By Sebastian Stock
In Akamai Technologies, Inc. v. Limelight Networks, the Federal Circuit broadened potential patent infringement claims by no longer requiring a defendant perform all the steps of a patented method before direct infringement occurs. As the dust settles from Akamai, should courts expect an influx of patent infringement suits.
Akamai Technologies, Inc. began in 2006 when Akamai Technologies, Inc. (“Akamai”) sued Limelight Networks, Inc. (“Limelight”), claiming infringement of claims on its patent related to its content delivery network (“CDN”). A CDN is a platform of proxy servers designed to directly deliver end-user internet content. CDN’s are widely used – they carry nearly half of the world’s internet traffic.
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By Amanda Brings
Earlier this month, in Limelight Networks, Inc. v. Akamai Technologies, Inc., a unanimous Supreme Court clarified the standard for induced patent infringement under 35 U.S.C. § 271(b). The Court held that a defendant may not be liable for inducing infringement of a method patent under 35 U.S.C. § 271(b) unless direct infringement has been committed under § 271(a). Under this standard, liability for induced infringement of a multi-step method patent can only attach when a single actor performs all the method steps. In so holding, the Court expressly rejected the Federal Circuit’s relaxed induced infringement standard, which did not require that a single actor perform all the method steps. The Court reversed the Federal Circuit’s decision that a defendant could be liable for induced infringement when it performed only some of the method steps and induced a third party to perform the remaining steps.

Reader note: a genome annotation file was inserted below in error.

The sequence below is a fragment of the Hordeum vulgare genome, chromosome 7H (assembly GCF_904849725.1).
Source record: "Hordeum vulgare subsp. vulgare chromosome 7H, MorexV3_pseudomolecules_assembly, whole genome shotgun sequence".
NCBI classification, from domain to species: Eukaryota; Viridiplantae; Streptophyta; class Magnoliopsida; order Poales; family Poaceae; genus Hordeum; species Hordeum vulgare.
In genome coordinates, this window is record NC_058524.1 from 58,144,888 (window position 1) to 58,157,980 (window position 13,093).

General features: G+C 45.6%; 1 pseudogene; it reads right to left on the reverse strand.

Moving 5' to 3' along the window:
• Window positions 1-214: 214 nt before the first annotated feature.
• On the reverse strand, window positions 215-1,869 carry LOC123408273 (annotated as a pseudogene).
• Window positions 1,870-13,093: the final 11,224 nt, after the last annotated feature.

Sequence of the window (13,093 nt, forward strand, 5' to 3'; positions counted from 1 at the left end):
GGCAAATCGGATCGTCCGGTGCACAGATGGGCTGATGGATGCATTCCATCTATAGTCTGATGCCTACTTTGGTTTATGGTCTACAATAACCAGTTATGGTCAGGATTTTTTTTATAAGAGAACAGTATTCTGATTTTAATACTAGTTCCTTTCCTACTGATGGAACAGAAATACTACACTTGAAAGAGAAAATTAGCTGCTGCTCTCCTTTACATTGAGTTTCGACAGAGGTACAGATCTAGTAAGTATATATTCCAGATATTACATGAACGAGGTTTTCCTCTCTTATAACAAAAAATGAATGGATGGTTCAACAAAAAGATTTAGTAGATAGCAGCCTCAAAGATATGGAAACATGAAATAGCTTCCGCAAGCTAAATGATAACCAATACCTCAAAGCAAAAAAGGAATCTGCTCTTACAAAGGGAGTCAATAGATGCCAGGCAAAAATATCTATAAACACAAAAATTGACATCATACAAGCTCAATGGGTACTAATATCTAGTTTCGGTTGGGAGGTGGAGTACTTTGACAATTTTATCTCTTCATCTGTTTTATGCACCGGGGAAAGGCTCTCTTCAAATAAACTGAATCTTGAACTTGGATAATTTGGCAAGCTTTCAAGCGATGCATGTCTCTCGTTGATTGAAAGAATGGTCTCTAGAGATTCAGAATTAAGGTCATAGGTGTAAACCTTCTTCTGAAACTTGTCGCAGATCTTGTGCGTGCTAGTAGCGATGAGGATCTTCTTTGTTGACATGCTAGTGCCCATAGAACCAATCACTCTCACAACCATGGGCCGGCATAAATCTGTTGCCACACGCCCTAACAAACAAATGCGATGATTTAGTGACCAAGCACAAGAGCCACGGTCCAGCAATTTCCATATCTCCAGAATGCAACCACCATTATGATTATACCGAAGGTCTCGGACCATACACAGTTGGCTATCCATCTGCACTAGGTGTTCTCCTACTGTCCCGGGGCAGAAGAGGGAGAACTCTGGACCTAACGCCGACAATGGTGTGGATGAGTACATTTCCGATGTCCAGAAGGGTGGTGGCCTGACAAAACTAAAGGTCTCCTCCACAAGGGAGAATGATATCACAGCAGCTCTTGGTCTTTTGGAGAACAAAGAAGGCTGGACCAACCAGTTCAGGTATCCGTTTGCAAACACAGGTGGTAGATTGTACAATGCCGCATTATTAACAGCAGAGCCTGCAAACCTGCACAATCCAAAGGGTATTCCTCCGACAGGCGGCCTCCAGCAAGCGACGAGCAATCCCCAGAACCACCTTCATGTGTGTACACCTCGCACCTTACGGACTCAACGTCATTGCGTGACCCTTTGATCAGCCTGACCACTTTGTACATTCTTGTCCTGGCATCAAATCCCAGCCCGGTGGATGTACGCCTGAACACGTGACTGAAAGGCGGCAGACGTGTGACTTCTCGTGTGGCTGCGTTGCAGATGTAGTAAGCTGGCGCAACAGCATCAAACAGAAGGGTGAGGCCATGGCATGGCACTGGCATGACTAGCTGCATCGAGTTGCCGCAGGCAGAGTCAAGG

In Limelight, Akamai Technologies sued Limelight Networks for infringing its patent, which claimed a method of delivering electronic data using a content delivery network (CDN). Akamai operates a CDN and maintains multiple servers. Website owners contract with Akamai to deliver their websites’ content to Internet users. Akamai’s patent provides for a process known as “tagging,” wherein certain components of its customers’ websites (such as video or music files) are designated for storage on Akamai’s servers. By “tagging” files, Akamai increases the speed with which Internet users access its customers’ websites. Limelight also operates a CDN and carries out several of the steps in Akamai’s patent. Limelight, however, does not tag the components to be stored on its servers and requires its customers to perform their own “tagging.” Continue reading